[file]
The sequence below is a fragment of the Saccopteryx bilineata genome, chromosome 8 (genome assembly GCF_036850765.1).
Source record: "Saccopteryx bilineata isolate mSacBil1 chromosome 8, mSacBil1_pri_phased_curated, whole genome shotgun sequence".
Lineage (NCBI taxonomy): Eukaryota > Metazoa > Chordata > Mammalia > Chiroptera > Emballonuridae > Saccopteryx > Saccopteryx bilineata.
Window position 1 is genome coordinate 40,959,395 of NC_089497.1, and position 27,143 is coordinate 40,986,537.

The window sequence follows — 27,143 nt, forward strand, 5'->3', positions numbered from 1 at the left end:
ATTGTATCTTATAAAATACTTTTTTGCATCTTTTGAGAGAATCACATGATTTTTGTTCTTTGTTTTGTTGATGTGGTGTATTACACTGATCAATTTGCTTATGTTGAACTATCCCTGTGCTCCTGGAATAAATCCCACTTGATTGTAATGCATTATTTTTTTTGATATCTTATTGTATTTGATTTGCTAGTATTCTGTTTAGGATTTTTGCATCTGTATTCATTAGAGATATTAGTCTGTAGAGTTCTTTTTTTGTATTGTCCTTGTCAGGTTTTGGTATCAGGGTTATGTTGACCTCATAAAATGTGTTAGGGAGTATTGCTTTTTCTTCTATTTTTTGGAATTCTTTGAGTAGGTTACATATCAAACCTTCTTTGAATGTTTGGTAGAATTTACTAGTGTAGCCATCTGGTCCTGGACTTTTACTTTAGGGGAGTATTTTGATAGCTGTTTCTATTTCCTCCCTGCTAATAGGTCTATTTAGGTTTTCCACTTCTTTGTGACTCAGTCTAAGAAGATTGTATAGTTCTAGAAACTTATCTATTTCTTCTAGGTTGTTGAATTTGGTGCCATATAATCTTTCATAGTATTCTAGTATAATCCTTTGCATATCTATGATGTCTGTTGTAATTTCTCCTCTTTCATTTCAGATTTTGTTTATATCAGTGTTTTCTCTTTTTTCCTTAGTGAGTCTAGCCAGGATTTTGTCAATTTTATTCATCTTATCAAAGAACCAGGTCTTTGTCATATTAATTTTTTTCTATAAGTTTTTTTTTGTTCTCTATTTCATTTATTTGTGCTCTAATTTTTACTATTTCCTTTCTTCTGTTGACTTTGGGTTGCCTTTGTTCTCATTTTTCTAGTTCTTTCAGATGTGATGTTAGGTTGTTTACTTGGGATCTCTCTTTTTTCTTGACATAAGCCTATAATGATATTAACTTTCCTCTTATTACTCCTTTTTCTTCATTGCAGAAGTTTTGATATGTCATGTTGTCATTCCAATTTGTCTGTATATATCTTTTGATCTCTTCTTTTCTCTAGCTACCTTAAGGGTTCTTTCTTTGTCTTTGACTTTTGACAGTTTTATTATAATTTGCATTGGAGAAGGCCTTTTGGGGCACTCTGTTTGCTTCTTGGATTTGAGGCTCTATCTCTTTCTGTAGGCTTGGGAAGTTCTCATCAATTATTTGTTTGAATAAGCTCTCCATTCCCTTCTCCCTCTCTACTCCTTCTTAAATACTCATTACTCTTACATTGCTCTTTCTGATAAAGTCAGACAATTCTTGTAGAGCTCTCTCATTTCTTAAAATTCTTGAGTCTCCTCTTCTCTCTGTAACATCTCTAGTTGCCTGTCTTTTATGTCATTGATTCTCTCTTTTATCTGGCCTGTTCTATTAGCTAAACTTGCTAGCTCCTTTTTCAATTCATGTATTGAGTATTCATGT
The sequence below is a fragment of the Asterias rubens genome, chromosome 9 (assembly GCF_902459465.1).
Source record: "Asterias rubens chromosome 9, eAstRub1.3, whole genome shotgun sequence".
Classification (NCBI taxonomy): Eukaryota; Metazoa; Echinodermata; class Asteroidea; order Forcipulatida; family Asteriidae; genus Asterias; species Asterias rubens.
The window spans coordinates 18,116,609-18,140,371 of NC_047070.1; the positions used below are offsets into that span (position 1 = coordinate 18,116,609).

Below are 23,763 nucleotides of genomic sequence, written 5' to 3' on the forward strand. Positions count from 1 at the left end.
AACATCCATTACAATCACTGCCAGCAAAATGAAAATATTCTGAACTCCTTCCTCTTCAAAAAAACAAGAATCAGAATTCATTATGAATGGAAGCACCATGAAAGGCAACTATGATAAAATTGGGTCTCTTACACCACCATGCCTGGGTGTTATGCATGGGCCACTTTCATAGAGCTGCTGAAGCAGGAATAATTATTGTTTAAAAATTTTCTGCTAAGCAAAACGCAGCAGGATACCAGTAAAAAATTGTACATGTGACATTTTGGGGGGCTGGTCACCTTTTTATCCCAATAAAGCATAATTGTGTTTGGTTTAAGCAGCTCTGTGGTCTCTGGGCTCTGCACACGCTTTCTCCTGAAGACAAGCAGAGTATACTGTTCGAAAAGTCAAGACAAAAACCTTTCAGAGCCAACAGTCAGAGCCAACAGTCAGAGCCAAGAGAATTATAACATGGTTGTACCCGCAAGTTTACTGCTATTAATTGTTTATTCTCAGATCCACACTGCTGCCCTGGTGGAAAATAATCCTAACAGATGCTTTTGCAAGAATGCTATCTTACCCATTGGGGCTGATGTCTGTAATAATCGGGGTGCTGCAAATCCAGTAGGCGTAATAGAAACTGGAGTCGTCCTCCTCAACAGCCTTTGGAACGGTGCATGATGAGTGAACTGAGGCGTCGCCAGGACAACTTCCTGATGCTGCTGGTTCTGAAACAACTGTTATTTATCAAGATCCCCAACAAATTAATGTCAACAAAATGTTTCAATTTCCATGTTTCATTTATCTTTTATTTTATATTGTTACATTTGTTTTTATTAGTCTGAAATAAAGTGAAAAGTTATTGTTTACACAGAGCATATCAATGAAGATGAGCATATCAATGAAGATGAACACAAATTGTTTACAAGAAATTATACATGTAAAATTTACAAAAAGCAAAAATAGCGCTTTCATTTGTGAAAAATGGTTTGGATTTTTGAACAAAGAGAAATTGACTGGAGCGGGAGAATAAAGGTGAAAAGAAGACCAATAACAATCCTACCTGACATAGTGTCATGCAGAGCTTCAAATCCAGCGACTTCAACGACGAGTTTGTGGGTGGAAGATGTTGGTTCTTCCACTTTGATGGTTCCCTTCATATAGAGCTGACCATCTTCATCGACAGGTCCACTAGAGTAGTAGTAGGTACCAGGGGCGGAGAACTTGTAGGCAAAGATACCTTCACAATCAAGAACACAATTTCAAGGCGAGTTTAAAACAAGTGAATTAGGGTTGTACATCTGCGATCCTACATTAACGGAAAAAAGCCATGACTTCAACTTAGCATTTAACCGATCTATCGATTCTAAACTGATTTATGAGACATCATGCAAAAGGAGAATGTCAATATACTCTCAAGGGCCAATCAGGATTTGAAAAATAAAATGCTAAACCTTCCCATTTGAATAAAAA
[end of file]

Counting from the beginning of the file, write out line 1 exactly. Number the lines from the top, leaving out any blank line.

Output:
The sequence below is a fragment of the Saccopteryx bilineata genome, chromosome 8 (genome assembly GCF_036850765.1).